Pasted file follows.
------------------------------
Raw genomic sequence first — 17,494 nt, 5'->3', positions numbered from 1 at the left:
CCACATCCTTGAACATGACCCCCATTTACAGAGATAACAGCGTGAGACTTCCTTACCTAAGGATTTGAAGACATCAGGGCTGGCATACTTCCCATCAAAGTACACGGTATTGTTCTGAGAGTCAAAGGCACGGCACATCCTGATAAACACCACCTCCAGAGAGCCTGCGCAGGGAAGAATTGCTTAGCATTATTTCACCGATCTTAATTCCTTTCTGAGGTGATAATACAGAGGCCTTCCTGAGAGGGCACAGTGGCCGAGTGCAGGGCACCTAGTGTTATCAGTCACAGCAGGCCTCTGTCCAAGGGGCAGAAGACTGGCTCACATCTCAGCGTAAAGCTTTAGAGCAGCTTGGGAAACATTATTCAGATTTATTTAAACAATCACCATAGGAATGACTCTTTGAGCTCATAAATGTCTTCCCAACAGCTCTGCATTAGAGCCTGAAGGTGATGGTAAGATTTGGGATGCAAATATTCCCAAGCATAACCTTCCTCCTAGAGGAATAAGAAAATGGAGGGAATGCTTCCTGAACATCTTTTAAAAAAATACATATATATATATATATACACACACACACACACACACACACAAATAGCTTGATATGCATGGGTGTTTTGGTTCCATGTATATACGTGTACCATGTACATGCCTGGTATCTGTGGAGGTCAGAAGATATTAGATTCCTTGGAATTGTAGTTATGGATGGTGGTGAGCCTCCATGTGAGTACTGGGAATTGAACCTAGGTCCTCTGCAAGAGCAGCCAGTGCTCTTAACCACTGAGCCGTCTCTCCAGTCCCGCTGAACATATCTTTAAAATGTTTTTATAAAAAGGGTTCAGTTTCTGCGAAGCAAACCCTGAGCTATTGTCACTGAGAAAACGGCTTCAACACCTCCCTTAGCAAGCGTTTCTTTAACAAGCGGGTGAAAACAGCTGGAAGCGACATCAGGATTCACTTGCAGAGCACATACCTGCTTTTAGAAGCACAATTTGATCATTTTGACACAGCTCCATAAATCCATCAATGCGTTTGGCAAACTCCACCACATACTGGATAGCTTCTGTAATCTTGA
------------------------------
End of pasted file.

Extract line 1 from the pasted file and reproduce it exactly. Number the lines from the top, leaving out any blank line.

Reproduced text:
Raw genomic sequence first — 17,494 nt, 5'->3', positions numbered from 1 at the left: